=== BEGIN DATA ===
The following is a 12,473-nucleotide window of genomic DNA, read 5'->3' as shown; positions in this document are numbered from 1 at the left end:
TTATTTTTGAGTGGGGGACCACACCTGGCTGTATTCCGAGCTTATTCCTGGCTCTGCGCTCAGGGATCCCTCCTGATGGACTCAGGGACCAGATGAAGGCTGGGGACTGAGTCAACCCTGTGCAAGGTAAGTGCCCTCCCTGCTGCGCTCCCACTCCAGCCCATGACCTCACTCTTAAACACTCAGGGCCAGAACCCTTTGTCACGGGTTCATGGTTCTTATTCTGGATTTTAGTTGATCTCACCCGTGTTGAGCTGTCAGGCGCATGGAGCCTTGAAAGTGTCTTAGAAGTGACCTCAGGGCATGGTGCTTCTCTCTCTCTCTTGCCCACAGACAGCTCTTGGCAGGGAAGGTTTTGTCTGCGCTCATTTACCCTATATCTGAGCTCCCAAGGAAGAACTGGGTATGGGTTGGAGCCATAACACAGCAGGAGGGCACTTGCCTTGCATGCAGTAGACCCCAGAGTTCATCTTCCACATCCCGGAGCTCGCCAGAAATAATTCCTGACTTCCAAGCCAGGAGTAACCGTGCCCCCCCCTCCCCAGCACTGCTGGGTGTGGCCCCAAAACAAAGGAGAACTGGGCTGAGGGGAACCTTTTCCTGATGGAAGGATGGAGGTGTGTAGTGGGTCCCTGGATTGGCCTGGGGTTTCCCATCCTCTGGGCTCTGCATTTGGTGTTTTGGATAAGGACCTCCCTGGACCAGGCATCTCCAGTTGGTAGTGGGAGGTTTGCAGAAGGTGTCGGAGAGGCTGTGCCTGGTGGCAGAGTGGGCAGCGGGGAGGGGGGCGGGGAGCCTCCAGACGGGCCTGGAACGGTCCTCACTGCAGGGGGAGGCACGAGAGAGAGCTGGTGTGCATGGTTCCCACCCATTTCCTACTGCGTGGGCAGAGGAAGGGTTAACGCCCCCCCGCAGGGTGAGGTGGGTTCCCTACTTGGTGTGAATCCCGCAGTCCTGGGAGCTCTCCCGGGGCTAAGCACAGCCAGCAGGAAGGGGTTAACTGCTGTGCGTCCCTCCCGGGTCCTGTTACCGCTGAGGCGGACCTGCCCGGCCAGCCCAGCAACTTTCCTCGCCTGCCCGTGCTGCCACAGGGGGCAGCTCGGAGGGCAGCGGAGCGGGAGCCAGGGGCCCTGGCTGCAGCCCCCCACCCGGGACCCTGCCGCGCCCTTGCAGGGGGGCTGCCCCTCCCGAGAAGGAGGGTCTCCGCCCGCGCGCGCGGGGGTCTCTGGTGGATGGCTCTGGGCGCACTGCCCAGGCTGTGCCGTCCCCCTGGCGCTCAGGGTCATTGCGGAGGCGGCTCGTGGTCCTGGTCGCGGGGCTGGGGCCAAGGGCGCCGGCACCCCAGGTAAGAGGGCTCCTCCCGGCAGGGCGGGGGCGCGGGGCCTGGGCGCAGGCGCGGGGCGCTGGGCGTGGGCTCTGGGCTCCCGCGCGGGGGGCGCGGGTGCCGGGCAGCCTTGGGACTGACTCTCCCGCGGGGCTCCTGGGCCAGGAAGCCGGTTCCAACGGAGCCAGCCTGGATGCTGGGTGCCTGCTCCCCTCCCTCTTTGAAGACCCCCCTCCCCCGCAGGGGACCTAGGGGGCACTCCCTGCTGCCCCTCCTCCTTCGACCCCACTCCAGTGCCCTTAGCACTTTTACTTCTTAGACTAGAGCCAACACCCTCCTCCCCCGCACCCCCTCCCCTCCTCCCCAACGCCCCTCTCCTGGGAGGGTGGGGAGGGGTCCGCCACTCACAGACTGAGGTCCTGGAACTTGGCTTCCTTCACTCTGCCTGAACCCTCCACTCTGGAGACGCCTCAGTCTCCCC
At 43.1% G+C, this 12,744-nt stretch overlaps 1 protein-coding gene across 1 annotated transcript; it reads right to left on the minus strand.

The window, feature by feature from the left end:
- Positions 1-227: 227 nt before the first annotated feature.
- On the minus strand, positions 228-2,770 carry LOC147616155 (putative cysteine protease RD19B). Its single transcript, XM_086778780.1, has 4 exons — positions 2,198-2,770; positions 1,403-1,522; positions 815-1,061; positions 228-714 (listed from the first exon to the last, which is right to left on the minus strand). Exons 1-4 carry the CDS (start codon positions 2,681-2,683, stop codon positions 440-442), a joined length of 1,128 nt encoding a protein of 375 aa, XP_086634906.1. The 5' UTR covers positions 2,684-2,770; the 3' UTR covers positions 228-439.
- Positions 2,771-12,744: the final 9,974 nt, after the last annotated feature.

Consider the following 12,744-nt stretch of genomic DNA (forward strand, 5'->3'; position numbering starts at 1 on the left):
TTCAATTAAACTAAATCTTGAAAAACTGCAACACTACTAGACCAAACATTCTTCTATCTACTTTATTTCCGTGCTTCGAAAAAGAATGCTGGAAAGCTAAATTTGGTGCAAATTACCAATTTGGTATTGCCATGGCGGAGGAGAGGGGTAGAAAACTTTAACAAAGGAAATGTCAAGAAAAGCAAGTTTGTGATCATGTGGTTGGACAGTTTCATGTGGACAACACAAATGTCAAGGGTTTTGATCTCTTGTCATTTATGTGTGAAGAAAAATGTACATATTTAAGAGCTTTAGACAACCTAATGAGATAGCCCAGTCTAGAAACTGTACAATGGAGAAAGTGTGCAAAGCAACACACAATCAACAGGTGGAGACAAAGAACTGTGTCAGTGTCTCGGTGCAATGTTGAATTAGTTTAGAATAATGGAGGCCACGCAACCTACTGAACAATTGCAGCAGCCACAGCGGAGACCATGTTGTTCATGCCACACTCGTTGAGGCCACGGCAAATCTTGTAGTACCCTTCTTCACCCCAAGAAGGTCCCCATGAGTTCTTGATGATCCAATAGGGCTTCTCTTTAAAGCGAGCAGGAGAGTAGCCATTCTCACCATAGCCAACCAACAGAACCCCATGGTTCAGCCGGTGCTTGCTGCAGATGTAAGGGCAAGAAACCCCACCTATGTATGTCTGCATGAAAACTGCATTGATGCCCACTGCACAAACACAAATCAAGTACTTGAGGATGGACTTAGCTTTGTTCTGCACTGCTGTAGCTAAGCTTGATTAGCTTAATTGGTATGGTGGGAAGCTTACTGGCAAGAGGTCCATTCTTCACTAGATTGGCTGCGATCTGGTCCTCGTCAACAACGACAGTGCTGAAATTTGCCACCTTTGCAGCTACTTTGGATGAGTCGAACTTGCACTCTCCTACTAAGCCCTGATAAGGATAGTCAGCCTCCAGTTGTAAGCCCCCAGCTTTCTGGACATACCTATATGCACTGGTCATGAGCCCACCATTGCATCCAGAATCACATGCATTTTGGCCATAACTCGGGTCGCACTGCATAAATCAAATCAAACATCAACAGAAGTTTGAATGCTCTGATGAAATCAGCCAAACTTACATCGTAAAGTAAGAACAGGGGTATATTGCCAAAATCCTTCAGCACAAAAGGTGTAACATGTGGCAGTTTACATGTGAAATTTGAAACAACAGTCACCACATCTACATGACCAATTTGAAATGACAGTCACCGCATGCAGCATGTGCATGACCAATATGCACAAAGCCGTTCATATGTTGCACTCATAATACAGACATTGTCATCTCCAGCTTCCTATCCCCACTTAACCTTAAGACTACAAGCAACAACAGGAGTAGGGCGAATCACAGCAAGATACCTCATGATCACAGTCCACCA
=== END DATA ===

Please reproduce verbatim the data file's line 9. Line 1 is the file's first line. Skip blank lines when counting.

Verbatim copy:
TTCAATTAAACTAAATCTTGAAAAACTGCAACACTACTAGACCAAACATTCTTCTATCTACTTTATTTCCGTGCTTCGAAAAAGAATGCTGGAAAGCTAAATTTGGTGCAAATTACCAATTTGGTATTGCCATGGCGGAGGAGAGGGGTAGAAAACTTTAACAAAGGAAATGTCAAGAAAAGCAAGTTTGTGATCATGTGGTTGGACAGTTTCATGTGGACAACACAAATGTCAAGGGTTTTGATCTCTTGTCATTTATGTGTGAAGAAAAATGTACATATTTAAGAGCTTTAGACAACCTAATGAGATAGCCCAGTCTAGAAACTGTACAATGGAGAAAGTGTGCAAAGCAACACACAATCAACAGGTGGAGACAAAGAACTGTGTCAGTGTCTCGGTGCAATGTTGAATTAGTTTAGAATAATGGAGGCCACGCAACCTACTGAACAATTGCAGCAGCCACAGCGGAGACCATGTTGTTCATGCCACACTCGTTGAGGCCACGGCAAATCTTGTAGTACCCTTCTTCACCCCAAGAAGGTCCCCATGAGTTCTTGATGATCCAATAGGGCTTCTCTTTAAAGCGAGCAGGAGAGTAGCCATTCTCACCATAGCCAACCAACAGAACCCCATGGTTCAGCCGGTGCTTGCTGCAGATGTAAGGGCAAGAAACCCCACCTATGTATGTCTGCATGAAAACTGCATTGATGCCCACTGCACAAACACAAATCAAGTACTTGAGGATGGACTTAGCTTTGTTCTGCACTGCTGTAGCTAAGCTTGATTAGCTTAATTGGTATGGTGGGAAGCTTACTGGCAAGAGGTCCATTCTTCACTAGATTGGCTGCGATCTGGTCCTCGTCAACAACGACAGTGCTGAAATTTGCCACCTTTGCAGCTACTTTGGATGAGTCGAACTTGCACTCTCCTACTAAGCCCTGATAAGGATAGTCAGCCTCCAGTTGTAAGCCCCCAGCTTTCTGGACATACCTATATGCACTGGTCATGAGCCCACCATTGCATCCAGAATCACATGCATTTTGGCCATAACTCGGGTCGCACTGCATAAATCAAATCAAACATCAACAGAAGTTTGAATGCTCTGATGAAATCAGCCAAACTTACATCGTAAAGTAAGAACAGGGGTATATTGCCAAAATCCTTCAGCACAAAAGGTGTAACATGTGGCAGTTTACATGTGAAATTTGAAACAACAGTCACCACATCTACATGACCAATTTGAAATGACAGTCACCGCATGCAGCATGTGCATGACCAATATGCACAAAGCCGTTCATATGTTGCACTCATAATACAGACATTGTCATCTCCAGCTTCCTATCCCCACTTAACCTTAAGACTACAAGCAACAACAGGAGTAGGGCGAATCACAGCAAGATACCTCATGATCACAGTCCACCA